Die Welt (2013)

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Starting with an amusing, and accurate, critique of the second Transformers movie, Die Welt takes viewers along with the central character to soak up the atmosphere and look at the culture of modern Tunisia. It has humour, but it’s not a comedy drama. It feels quite natural for most of the runtime, but it’s certainly not cinema verite. It addresses some issues relevant to many young people around the world, but it’s not a deep and depressing smack around the face.

Abdelhamid Naouara plays Abdallah, a young man who works in a DVD store but dreams of getting away from Tunisia and making a good life for himself elsewhere. After a one night stand with a Dutch woman, that urge to get away and make something of his life starts to grow stronger and stronger. How he will make the first step, without any money or long-term plan, is the major stumbling block. And then a number of other stumbling blocks are just waiting for him after that.

Following Abdallah around as he mixes in his various groups (family, friends, respected elders), Die Welt shows the full range of influences on the young man and paints a surprisingly full and detailed picture, considering the broad strokes used and the relatively brief runtime. Viewers can see the number of influences on Abdallah and the pressures that have built up over the years, whether they come from obligations to help family or a desire to look good amongst friends.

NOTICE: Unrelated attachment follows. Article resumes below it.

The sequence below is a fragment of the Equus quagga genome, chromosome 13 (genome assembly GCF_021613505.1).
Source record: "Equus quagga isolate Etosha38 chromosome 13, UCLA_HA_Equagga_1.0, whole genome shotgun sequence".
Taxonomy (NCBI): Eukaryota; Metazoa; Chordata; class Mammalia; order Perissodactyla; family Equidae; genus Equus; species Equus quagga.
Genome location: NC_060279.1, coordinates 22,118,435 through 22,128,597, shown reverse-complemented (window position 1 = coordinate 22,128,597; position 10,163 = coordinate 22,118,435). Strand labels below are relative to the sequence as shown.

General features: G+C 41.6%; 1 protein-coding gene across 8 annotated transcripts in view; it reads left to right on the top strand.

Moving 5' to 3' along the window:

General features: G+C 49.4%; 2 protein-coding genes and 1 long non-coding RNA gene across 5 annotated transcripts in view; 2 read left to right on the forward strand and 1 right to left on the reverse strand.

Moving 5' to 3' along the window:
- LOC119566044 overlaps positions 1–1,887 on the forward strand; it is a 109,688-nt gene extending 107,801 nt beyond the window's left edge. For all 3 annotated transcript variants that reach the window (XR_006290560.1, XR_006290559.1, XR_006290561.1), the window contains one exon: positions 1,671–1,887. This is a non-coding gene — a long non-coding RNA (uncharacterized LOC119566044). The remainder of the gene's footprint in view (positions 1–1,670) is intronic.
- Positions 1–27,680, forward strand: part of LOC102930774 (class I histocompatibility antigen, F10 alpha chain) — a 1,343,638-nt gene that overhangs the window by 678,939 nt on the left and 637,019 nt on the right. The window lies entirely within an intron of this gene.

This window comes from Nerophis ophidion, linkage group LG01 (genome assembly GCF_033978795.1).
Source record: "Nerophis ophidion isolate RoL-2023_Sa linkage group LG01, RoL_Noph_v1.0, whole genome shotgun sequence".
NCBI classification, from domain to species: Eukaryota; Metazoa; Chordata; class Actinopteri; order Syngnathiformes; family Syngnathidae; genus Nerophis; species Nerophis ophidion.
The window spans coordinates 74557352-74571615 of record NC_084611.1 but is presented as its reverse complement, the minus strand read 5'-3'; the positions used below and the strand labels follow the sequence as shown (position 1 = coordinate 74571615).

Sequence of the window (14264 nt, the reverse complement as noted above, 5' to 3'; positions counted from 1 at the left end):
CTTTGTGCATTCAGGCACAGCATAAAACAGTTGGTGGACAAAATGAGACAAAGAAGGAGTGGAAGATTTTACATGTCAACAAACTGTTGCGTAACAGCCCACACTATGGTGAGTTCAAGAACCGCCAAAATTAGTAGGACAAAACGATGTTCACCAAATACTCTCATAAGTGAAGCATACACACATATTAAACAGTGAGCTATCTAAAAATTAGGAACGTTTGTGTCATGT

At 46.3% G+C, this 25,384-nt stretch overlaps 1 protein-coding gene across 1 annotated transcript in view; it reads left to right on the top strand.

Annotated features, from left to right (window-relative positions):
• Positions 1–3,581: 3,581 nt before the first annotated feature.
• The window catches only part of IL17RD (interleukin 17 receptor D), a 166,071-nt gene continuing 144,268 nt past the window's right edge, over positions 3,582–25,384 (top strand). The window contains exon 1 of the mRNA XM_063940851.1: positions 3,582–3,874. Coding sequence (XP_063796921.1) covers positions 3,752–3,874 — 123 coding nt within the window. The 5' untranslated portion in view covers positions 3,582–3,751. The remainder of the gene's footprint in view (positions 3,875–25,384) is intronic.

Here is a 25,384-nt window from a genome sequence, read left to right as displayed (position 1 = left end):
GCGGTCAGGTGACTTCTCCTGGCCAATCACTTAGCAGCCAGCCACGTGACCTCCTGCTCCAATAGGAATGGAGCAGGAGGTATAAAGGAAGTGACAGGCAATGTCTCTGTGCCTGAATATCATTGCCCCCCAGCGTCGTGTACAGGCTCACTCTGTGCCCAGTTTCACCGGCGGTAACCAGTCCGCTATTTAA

The camera bounces around the streets of Tunisia, taking in plenty of little details and different characters. Director Alex Pistra, who also co-wrote the screenplay with Thijs Gloger and Abdallah Rezgui, keeps everything nicely balanced. There are moments that take a bit of time to show some traditional values in between the many scenes in which Abdallah stumbles through his life on his way to a destination he doesn’t really have planned, and there are moments that emphasise what Abdallah has in his life, even if he may not recognise anything good around him.

I can’t say that anyone in the cast was familiar to me, but they all did a good job. All in all, Die Welt was a really enjoyable film that focused on a particular place while dealing with issues of economy and culture that many people should be able to identify with. They’re shown in detail here as they relate to Tunisian people, but they relate to everyone, albeit in differing ways.

DIRECTOR:  ALEX PISTRA
WRITER: ALEX PISTRA, THIJS GLOGER, ABDALLAH REZGUI
STARS:ABDELHAMID NAOUARA, MOHSEN BEN HASSEN, RAHMA BEN HASSEN, ILSE HEUS, JUDITH VAN DER MEULEN
RUNTIME: 80 MINS APPROX
COUNTRY: NETHERLANDS/TUNISIA

Film Rating: ★★★½☆

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